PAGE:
“The whole aim of practical politics is to keep the populace alarmed (and hence clamorous to be led to safety) by menacing it with an endless series of hobgoblins, all of them imaginary.” —H.L. Mencken
Henry Louis Mencken likened the scare tactics used to advocate for more government to imaginary “hobgoblins.” From the galleries of the halls of government we often play audience to the terrifying narratives that accompany sage warnings of these menacing “hobgoblins” that threaten our safety. One such hobgoblin is the “future thief.” You may not have realized before that there hides in the shadows a brigand who will swoop in and pilfer future government expenditures if we do not quickly create a program designed to “save money” in the future in a related current program. Each new expenditure, you see, is a way to make more efficient our future expenditures.
This line of reasoning—that we need more government now in order to save future spending via new efficiencies, or by preventing future expensive problems—is similar to the point we made in our recent post where we explained that arguments over fiscal conservatism allow the debate to be shifted from the proper role of government to the “effectiveness” of government programs. This argument circumvents discussion as to whether the government should even be involved in an activity, and subsequently ignores the increasing amount of force vested in bureaucracy. James Madison once warned that “free men must guard against the old trick of turning every contingency into a resource for accumulating force in government.” Each new problem the government seeks to solve presents a contingency that elected officials rush to solve with more government force. We are all witness to the result of this pernicious cycle.
The problem is that each new government program begets further contingencies, which statists argue should again be solved by more government intervention. From costs being higher than initially anticipated, to ineffective or inefficient operations of the program, much of what government does produces contingencies. Thus we continuously hear that new programs, new spending, new interventions are needed; government programs could be more effective in solving a social problem, we’re told, if only the program was more expansive.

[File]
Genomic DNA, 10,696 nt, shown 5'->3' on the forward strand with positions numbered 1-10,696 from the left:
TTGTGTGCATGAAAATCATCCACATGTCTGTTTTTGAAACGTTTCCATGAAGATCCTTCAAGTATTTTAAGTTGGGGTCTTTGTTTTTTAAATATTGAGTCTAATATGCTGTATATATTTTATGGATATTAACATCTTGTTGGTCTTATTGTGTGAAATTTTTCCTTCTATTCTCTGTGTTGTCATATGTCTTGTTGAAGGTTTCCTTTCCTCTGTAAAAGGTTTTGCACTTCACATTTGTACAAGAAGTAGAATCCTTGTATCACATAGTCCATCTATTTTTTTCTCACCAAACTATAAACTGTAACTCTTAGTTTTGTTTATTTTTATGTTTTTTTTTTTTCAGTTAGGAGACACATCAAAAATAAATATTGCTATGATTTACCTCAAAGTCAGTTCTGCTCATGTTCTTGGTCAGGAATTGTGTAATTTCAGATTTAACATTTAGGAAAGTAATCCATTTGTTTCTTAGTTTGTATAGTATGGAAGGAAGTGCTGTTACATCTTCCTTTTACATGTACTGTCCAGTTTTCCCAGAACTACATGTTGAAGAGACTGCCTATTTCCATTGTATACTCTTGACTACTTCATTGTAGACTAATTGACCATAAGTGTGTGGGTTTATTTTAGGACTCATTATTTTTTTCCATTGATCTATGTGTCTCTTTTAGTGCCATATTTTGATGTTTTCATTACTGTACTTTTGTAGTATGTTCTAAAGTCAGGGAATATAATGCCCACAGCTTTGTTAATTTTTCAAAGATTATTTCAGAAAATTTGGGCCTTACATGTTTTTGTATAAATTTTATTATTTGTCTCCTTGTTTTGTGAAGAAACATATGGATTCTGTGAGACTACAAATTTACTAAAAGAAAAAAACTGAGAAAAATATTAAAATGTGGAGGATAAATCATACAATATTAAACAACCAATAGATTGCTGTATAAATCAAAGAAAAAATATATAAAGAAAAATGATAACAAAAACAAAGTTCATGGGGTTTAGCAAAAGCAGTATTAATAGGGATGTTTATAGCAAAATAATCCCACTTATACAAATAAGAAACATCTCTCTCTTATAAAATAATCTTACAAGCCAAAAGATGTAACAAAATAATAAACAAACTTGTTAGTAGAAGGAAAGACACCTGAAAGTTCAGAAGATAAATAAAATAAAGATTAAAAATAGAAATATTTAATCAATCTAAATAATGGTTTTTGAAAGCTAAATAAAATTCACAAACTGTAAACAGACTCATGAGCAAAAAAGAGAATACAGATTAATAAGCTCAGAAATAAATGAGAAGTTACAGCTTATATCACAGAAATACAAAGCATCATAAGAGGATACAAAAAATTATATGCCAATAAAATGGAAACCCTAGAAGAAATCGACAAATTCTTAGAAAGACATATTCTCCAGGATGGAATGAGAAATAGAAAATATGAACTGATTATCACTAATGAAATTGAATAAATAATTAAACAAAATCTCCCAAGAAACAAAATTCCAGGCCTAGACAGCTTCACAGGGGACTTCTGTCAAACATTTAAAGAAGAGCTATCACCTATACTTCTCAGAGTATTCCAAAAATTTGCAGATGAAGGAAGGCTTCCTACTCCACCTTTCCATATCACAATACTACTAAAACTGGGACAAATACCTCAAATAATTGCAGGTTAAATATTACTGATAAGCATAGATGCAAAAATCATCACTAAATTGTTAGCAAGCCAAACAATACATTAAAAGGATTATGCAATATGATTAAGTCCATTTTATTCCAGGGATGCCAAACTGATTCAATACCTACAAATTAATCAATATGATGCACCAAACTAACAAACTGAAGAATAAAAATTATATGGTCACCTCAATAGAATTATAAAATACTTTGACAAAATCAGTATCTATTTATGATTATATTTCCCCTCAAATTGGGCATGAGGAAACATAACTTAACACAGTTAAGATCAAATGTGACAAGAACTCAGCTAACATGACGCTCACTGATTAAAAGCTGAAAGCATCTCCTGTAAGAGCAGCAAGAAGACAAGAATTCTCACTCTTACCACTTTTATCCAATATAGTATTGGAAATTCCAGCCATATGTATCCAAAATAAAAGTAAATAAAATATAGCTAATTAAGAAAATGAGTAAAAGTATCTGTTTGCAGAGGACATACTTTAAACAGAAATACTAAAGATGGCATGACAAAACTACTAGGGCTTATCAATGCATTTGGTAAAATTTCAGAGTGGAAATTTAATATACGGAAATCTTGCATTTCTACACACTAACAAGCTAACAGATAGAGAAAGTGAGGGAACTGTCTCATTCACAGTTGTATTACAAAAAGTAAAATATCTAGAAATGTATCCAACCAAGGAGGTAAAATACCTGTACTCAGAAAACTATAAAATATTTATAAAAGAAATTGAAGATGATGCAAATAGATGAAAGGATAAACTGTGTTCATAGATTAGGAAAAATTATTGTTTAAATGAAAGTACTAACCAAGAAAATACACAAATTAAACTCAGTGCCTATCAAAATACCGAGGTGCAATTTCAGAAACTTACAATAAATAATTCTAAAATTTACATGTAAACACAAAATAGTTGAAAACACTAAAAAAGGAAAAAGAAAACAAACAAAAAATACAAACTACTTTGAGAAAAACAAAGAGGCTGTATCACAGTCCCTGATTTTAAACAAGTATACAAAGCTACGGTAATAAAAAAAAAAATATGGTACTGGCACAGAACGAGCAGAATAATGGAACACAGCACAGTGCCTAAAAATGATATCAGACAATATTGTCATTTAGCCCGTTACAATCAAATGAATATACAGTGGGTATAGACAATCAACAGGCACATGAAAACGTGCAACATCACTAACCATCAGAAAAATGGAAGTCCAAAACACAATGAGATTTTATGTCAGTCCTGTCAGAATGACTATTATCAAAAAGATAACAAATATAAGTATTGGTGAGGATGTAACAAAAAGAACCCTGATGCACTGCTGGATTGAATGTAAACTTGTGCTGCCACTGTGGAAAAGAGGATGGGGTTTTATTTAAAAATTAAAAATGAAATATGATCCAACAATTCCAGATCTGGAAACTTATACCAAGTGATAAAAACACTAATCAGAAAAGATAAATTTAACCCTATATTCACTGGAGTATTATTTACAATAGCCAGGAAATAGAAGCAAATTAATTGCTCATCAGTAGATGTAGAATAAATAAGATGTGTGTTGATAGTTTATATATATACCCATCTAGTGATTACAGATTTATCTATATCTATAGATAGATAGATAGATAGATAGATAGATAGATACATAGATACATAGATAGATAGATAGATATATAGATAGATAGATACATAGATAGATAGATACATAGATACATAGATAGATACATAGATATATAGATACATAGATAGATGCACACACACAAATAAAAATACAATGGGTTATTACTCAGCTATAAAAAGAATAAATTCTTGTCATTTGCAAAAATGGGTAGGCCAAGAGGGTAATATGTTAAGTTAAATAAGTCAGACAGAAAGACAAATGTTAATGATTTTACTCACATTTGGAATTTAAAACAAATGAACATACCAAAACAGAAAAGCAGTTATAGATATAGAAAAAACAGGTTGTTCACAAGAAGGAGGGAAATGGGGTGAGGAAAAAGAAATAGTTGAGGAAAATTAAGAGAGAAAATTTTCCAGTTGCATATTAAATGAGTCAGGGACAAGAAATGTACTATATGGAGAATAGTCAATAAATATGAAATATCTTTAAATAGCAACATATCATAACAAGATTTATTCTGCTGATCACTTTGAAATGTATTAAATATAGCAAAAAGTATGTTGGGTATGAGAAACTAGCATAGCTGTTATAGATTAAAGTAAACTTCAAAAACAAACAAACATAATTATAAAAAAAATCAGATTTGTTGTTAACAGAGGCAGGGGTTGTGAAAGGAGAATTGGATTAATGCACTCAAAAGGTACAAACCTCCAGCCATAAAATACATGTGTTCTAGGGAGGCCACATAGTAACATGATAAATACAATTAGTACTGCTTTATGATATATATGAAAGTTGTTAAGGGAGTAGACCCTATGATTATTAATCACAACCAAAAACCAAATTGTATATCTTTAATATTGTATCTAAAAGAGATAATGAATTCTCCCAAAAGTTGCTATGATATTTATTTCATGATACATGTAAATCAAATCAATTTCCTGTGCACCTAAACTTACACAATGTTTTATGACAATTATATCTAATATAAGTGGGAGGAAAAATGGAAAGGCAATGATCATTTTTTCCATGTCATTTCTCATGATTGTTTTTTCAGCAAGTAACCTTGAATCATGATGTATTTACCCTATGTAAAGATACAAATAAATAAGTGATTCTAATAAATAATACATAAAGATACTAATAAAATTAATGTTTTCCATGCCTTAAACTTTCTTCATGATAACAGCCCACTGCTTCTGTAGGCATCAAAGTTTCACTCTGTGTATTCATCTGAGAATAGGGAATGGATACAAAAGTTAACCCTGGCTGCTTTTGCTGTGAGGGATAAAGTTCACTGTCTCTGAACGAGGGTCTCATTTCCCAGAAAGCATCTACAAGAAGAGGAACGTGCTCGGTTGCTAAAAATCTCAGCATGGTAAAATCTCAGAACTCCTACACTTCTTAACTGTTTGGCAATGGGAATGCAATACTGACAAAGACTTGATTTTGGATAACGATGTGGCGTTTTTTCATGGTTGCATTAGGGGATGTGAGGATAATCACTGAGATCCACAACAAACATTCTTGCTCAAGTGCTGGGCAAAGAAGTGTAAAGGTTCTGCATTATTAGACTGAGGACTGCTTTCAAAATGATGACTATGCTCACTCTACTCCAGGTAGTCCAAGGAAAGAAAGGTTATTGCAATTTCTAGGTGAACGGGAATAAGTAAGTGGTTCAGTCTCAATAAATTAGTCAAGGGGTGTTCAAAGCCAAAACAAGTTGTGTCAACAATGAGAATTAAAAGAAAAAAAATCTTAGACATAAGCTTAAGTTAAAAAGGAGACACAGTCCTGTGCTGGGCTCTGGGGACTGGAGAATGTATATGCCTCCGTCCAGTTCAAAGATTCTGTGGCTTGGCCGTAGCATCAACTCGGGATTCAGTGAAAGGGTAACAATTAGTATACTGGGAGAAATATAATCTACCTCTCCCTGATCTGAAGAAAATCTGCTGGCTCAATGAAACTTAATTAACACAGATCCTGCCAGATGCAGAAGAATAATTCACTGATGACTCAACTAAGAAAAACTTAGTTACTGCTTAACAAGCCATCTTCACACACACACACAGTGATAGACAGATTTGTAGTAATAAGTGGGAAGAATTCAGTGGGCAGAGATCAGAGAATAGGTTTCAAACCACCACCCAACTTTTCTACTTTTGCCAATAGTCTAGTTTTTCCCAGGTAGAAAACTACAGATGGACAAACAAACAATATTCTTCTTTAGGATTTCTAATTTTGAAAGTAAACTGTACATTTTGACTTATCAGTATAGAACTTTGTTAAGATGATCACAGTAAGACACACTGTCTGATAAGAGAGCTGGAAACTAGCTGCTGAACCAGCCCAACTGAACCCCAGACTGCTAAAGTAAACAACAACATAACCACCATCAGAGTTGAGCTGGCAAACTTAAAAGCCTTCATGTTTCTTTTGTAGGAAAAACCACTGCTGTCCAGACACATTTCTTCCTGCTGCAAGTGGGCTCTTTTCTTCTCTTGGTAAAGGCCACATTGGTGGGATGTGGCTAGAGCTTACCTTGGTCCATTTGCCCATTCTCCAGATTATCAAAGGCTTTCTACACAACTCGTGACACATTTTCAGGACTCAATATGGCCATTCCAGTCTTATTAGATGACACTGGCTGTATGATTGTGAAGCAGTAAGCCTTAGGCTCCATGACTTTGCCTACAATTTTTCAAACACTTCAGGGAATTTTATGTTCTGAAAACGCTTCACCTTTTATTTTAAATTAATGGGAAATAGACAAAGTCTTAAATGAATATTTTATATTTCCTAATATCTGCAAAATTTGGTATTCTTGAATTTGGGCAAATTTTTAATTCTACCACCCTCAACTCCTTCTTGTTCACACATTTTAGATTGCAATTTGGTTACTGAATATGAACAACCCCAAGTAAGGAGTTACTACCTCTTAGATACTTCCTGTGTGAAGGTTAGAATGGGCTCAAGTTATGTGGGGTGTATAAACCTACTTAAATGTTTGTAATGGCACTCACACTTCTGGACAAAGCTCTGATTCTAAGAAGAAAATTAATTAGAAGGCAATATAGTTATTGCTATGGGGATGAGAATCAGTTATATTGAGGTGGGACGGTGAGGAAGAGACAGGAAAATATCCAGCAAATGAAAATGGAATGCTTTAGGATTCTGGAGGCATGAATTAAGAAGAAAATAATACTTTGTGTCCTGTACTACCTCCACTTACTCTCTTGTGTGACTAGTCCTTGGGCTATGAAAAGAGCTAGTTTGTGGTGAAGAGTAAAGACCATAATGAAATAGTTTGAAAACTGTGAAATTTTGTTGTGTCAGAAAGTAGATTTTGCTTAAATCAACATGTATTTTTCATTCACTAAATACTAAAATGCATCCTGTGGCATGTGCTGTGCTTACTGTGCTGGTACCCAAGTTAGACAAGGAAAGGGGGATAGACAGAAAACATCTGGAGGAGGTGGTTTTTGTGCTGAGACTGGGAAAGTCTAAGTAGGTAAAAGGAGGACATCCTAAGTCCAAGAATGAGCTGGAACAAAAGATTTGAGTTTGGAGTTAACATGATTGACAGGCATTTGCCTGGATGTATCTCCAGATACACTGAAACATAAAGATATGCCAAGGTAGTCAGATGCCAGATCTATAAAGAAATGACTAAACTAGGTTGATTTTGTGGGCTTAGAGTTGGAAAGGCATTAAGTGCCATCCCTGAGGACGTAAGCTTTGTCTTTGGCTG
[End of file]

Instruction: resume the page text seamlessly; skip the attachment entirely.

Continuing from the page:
For example, the state’s control of public education places the state in the business of addressing the unique issues of special education. The desire to reduce costs in dealing with special education became an argument used to justify new health insurance mandates. Recently, the legislature passed a bill mandating health insurers to cover autism treatment. During debate, one legislator argued that a beneficial rationale for the bill could be future cost savings on special education spending as those with autism received covered treatment. Legislators who agreed with this position supported more government force in a new program—mandates on private insurers—in exchange for potential “future savings” in public education spending—a current program.
Another example comes from discussion over the emerging medical application of hemp extract oil used for severe epilepsy. In discussions over House Bill 105, one legislator expressed opposition to permitting use of this currently banned oil because of the potential for future increases in public health expenditures as a result of unsubstantiated, theoretical future side effects. Of course, in this case the very real negative side effects of the dangerous, approved drugs being used by epileptic patients was ignored. These potential future cost savings then became a rationale for maintaining a superstitious ban on a substance not proven as harmful. Fortunately this view did not prevail, and after further revisions, the bill passed.
In both of these examples—and there are, of course, myriad more—the rationale for government force is to save money by theoretically reducing future expenditures, thereby avoiding this “future thief” hobgoblin. The importance or necessity of current programs is accepted carte blanche as a foregone conclusion as the status quo becomes a mandate unto itself for additional programs that will better enable the government to meet the demands of the status quo.
The cumulative effect of this approach to government is an increasingly expansive state as programs and powers are compounded on top of one another. Just as political scientist Robert Higgs argued with his “ratchet effect” in public policy, government growth seems to advance incrementally and irreversibly. Over time, this effectively destabilizes our fiscal house and tightens the screws against liberty.
We share Ronald Reagan’s concern for the perpetual nature of new government programs when he stated, “the nearest thing to eternal life we will ever see on this earth is a government program.” Even more alarming is the near autonomous nature of growing bureaucracies that, once given a toe hold, flourish into a calcified government structure—often with vast power. Francis Rourke observed, “bureaucratic services generate constituencies that oppose their liquidation.” This opposition to reform or repeal is the reason we should be very careful in proceeding with the creation or expansion of government programs. All too often, unfortunately, this sort of analysis and caution are overshadowed by imaginary, menacing hobgoblins.
In the end, government force is the troubling byproduct of well meaning government expansion—liberty is the forgotten casualty.